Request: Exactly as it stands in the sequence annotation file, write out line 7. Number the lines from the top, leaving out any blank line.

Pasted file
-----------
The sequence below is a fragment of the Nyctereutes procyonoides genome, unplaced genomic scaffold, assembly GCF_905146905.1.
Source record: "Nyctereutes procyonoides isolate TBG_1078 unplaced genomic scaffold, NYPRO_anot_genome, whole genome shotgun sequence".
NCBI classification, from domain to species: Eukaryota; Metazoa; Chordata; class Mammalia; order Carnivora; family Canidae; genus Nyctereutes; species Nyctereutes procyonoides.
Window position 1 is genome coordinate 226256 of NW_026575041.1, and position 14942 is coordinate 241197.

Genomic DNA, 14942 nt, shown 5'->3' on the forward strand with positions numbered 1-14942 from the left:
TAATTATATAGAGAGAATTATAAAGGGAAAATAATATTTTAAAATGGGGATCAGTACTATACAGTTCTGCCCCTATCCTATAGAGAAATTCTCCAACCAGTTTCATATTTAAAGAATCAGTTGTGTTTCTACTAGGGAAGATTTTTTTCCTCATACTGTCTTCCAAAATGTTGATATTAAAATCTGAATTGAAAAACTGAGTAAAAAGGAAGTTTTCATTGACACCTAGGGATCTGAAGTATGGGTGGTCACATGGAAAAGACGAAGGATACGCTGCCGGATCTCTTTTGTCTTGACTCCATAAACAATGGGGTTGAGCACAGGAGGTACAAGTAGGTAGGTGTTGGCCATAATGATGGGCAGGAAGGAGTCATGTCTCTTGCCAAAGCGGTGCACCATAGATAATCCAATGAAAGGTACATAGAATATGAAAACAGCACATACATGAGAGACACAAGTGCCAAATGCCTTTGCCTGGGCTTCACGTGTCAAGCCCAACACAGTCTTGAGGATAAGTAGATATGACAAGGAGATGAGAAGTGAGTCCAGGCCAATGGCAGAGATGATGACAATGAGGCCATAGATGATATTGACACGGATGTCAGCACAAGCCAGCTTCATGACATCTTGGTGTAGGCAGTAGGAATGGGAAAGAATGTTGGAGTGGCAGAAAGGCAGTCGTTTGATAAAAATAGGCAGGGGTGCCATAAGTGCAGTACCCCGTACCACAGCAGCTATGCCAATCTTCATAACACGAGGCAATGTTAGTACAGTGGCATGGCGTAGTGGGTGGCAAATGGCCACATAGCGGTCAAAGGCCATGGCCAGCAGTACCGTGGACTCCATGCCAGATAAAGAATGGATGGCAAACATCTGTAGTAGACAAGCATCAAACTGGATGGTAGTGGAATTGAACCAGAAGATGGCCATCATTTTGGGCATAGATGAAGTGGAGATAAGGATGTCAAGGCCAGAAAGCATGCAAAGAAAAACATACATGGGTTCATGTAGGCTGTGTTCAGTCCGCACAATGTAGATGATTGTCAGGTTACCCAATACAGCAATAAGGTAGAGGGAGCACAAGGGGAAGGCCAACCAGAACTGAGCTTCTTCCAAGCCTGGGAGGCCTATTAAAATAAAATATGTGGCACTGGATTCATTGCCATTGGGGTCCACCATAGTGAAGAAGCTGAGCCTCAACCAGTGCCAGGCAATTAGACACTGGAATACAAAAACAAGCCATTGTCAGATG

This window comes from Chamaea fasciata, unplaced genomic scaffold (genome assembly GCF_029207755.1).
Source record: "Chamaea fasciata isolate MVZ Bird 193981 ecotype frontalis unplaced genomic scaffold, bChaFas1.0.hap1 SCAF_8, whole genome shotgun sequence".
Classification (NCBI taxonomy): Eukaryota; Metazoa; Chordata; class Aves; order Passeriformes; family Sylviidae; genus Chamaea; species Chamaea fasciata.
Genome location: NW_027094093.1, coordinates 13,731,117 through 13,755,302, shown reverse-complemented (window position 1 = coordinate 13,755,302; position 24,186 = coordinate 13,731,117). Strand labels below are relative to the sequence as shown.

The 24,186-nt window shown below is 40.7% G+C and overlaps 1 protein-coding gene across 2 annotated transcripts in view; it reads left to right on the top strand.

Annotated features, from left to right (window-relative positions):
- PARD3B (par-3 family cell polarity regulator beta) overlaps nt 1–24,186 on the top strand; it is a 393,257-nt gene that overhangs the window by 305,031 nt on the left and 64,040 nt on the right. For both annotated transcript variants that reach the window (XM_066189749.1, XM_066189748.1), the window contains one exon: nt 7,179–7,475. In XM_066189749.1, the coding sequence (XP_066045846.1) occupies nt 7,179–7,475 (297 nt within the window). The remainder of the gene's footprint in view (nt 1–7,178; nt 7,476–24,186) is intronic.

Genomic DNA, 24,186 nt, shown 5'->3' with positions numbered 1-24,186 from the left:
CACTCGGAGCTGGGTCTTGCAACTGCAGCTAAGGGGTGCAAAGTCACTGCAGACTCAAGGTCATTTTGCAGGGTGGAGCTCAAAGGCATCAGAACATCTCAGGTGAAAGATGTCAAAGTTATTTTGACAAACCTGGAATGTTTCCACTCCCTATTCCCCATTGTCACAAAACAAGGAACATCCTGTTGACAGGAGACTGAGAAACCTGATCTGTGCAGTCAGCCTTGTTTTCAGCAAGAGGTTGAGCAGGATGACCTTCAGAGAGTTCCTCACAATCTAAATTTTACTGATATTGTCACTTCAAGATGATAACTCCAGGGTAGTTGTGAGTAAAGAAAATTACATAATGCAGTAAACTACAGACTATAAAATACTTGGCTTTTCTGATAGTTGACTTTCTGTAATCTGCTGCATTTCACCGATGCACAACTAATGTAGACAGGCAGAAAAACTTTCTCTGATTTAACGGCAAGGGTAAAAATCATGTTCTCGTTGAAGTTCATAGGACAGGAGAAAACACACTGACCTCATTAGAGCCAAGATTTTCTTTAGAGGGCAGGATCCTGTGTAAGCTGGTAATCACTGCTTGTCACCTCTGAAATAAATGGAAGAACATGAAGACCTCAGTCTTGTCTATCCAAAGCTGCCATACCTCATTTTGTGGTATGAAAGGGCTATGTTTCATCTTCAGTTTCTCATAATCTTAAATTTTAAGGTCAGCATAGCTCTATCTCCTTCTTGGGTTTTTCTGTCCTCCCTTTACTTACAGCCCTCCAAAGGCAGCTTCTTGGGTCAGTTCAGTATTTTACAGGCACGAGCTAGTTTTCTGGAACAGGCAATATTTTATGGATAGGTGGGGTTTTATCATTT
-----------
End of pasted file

This window comes from Chamaea fasciata, unplaced genomic scaffold (genome assembly GCF_029207755.1).